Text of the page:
Interview elders: Encourage children to ask grandparents, parents, aunts, uncles, and other relatives about kid-friendly topics, like their favorite childhood toys, the home where they lived as children, how they met their spouse, and the biggest event of their childhood, Feiler says. If possible, record the interviews to create a video keepsake, or request written replies to preserve the stories and the handwriting in a scrapbook.
Play whose story is it? Reese suggests writing a family history clue on one side of an index card. (For example, This person’s high school nickname was Cannonball because he could throw a baseball really fast and hard.) Write the answer on the other side. Take turns reading and guessing, and continue to add index cards as the years go by.
Grow a family tree: Use tools like the National Geographic Kids Guide to Genealogy to create a family tree, showing kids how they’re connected to extended family. Then enhance all the facts and figures with funny or adventurous stories about those relatives that children can engage with.
“The science of human memory tells us that facts and figures—Great-Grandma Adele was born in 1887 in Key West—aren’t remembered as well as a story about an actual event from that person’s life, such as the time Great-Grandma’s pony got caught eating sugar cubes in the pantry,” Reese says.
Go on an heirloom scavenger hunt: When kids choose a family treasure on a shelf, wall, or attic, an adult then explains its origin story, Feiler says. (To keep keepsakes safe, set some ground rules, like “point but don’t touch,” before unleashing kids on their quest.)
Build family stories together: “At the dinner table, start a story about your most recent family vacation,” Reese says. “Each person repeats the previous person’s bit, then adds more to the story: ‘We made the campfire,’ … ‘We made the campfire, and then we made s’mores.’” Parents: You might need to help connect events or create a positive ending.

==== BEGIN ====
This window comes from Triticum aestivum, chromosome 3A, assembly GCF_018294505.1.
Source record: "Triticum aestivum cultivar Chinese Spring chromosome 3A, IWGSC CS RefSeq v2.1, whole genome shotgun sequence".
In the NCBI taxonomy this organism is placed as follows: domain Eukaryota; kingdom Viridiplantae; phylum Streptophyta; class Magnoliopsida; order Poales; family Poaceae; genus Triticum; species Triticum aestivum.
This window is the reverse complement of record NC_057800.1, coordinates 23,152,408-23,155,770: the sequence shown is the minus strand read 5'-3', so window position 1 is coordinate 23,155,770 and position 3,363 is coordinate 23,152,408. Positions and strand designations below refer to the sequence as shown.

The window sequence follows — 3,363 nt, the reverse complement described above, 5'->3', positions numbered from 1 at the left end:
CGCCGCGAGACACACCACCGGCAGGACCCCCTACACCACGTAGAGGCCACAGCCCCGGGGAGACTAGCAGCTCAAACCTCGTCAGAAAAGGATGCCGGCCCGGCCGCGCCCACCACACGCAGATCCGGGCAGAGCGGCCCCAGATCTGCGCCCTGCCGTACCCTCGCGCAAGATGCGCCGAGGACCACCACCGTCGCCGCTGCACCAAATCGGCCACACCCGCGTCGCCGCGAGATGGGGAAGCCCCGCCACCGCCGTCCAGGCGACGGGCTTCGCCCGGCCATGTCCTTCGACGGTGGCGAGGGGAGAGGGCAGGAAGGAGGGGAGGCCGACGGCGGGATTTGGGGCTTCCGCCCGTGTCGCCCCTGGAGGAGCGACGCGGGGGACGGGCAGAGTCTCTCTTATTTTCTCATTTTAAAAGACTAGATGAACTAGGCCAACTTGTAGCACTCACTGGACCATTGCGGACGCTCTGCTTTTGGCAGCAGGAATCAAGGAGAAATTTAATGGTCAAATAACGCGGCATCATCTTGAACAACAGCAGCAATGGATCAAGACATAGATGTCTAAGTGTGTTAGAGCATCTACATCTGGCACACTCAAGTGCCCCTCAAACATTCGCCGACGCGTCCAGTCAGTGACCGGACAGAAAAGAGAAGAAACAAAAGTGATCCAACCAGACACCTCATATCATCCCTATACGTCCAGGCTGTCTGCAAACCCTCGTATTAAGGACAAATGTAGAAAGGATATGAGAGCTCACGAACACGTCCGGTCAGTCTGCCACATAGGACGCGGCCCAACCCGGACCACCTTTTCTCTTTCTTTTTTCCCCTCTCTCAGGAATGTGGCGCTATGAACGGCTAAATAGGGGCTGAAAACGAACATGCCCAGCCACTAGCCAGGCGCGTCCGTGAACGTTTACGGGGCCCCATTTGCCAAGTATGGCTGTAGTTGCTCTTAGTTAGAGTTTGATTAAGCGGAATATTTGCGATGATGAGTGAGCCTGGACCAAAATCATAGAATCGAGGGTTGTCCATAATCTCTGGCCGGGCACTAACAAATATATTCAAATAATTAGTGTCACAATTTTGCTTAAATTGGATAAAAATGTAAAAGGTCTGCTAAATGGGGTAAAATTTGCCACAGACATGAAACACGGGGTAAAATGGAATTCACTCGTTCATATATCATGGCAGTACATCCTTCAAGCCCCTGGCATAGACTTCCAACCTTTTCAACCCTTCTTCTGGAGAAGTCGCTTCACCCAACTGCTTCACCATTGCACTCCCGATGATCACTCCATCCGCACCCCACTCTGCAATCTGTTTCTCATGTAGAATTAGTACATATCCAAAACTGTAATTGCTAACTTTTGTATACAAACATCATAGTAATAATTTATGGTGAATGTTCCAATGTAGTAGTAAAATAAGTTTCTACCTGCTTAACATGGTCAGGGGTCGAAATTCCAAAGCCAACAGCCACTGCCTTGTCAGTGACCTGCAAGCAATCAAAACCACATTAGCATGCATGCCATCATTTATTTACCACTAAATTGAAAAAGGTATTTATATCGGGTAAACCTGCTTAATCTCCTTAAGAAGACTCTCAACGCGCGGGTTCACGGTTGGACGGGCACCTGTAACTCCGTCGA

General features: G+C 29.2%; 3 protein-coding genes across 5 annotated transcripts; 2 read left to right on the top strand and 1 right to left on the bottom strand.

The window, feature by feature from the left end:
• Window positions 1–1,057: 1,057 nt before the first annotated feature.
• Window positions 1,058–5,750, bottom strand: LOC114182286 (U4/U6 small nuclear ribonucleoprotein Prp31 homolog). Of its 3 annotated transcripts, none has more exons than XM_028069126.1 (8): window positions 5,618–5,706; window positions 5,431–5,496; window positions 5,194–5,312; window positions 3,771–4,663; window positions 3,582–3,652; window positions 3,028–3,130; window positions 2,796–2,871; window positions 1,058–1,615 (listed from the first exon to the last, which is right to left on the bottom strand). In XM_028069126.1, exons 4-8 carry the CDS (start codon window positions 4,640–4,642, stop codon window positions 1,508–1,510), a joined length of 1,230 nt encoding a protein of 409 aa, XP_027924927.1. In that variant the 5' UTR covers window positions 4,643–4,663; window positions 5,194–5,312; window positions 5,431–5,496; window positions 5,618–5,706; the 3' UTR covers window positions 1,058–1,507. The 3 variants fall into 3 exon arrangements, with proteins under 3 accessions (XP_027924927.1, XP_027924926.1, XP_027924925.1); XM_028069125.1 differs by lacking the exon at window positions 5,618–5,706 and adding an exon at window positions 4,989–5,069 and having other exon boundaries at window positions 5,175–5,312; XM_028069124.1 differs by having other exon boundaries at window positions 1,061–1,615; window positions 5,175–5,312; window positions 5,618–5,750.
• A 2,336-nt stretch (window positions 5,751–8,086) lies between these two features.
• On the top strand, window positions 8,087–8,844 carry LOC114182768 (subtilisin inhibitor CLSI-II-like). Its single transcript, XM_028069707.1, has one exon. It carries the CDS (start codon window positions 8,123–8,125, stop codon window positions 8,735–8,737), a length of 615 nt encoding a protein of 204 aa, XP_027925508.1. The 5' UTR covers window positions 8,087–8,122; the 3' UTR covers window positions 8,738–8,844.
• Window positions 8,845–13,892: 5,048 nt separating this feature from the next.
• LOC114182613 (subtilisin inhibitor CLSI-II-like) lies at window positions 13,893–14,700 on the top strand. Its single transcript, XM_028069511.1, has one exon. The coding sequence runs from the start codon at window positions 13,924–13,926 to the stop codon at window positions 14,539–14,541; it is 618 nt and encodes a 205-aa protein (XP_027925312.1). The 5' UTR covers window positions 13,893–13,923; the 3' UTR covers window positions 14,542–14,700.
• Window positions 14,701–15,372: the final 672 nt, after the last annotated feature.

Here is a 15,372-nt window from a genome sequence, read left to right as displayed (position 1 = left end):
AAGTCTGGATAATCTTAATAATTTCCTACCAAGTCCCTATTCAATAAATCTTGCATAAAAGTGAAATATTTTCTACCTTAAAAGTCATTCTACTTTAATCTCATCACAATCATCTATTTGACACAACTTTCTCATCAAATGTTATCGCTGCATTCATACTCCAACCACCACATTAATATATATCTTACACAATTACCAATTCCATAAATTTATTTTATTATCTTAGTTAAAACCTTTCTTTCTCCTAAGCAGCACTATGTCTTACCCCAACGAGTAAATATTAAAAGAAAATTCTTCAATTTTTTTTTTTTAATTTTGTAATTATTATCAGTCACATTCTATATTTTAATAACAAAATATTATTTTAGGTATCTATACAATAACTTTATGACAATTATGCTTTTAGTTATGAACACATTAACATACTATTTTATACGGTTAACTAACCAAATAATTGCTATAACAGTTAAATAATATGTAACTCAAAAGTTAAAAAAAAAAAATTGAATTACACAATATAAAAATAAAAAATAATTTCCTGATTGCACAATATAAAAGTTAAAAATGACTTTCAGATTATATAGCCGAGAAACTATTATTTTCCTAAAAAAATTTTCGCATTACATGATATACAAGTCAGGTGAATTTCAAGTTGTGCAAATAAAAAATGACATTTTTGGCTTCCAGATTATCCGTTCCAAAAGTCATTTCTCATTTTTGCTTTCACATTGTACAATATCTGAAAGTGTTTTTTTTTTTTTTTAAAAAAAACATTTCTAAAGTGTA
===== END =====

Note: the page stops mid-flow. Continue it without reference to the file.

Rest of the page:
Share relevant stories from your childhood: For instance, if your child didn’t make the competitive soccer team, share how disappointed you were when you got passed over for the top basketball team, then ended up making friends and having fun on the B team. “Keep these stories short and dramatic, and avoid preaching,” Reese says.
Host an autobiography night: Feiler suggests occasionally turning family dinners into intentional-storytelling sessions by having everyone tell a personal story. To keep things low-pressure, ask everyone before dinner to prepare a three-minute tale.
Dish out food memories: While baking or cooking with kids, share bites of family culinary history, such as your favorite foods as a kid, who taught you how to cook, and aromas you remember from your grandparent’s kitchen.
Take a virtual tour: Use Google Street View for a show-and-tell look at family landmarks, such as your parents’ childhood homes, your elementary school, and the church in Italy where your immigrant great-grandparents got married.